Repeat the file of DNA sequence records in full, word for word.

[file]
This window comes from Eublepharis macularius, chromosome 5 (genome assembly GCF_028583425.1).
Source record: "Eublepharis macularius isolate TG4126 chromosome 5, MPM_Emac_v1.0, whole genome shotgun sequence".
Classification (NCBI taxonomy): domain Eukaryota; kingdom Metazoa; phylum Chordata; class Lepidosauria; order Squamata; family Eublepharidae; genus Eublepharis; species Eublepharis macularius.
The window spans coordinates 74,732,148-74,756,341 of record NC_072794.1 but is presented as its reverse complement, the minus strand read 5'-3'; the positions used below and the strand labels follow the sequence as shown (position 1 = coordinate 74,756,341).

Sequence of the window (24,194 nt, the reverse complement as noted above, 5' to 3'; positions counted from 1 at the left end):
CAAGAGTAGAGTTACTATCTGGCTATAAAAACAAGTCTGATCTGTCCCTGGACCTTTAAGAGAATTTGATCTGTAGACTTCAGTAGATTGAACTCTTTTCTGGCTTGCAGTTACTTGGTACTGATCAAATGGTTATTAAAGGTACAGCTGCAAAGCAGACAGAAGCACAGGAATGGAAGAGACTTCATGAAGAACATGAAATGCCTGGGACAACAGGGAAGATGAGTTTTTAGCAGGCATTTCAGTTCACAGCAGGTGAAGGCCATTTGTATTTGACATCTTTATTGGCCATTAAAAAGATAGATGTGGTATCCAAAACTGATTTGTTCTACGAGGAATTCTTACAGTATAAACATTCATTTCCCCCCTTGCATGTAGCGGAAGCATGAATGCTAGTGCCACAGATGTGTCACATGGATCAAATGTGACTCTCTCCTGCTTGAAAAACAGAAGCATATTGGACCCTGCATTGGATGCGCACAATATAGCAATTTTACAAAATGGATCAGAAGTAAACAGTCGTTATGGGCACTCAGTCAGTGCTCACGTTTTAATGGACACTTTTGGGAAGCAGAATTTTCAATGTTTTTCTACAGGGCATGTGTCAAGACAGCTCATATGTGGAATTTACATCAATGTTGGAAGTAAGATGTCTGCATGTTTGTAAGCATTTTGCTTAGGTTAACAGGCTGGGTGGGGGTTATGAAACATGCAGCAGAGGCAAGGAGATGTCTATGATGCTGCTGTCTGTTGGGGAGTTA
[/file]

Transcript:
This window comes from Eublepharis macularius, chromosome 5 (genome assembly GCF_028583425.1).
Source record: "Eublepharis macularius isolate TG4126 chromosome 5, MPM_Emac_v1.0, whole genome shotgun sequence".
Classification (NCBI taxonomy): domain Eukaryota; kingdom Metazoa; phylum Chordata; class Lepidosauria; order Squamata; family Eublepharidae; genus Eublepharis; species Eublepharis macularius.
The window spans coordinates 74,732,148-74,756,341 of record NC_072794.1 but is presented as its reverse complement, the minus strand read 5'-3'; the positions used below and the strand labels follow the sequence as shown (position 1 = coordinate 74,756,341).

Sequence of the window (24,194 nt, the reverse complement as noted above, 5' to 3'; positions counted from 1 at the left end):
CAAGAGTAGAGTTACTATCTGGCTATAAAAACAAGTCTGATCTGTCCCTGGACCTTTAAGAGAATTTGATCTGTAGACTTCAGTAGATTGAACTCTTTTCTGGCTTGCAGTTACTTGGTACTGATCAAATGGTTATTAAAGGTACAGCTGCAAAGCAGACAGAAGCACAGGAATGGAAGAGACTTCATGAAGAACATGAAATGCCTGGGACAACAGGGAAGATGAGTTTTTAGCAGGCATTTCAGTTCACAGCAGGTGAAGGCCATTTGTATTTGACATCTTTATTGGCCATTAAAAAGATAGATGTGGTATCCAAAACTGATTTGTTCTACGAGGAATTCTTACAGTATAAACATTCATTTCCCCCCTTGCATGTAGCGGAAGCATGAATGCTAGTGCCACAGATGTGTCACATGGATCAAATGTGACTCTCTCCTGCTTGAAAAACAGAAGCATATTGGACCCTGCATTGGATGCGCACAATATAGCAATTTTACAAAATGGATCAGAAGTAAACAGTCGTTATGGGCACTCAGTCAGTGCTCACGTTTTAATGGACACTTTTGGGAAGCAGAATTTTCAATGTTTTTCTACAGGGCATGTGTCAAGACAGCTCATATGTGGAATTTACATCAATGTTGGAAGTAAGATGTCTGCATGTTTGTAAGCATTTTGCTTAGGTTAACAGGCTGGGTGGGGGTTATGAAACATGCAGCAGAGGCAAGGAGATGTCTATGATGCTGCTGTCTGTTGGGGAGTTA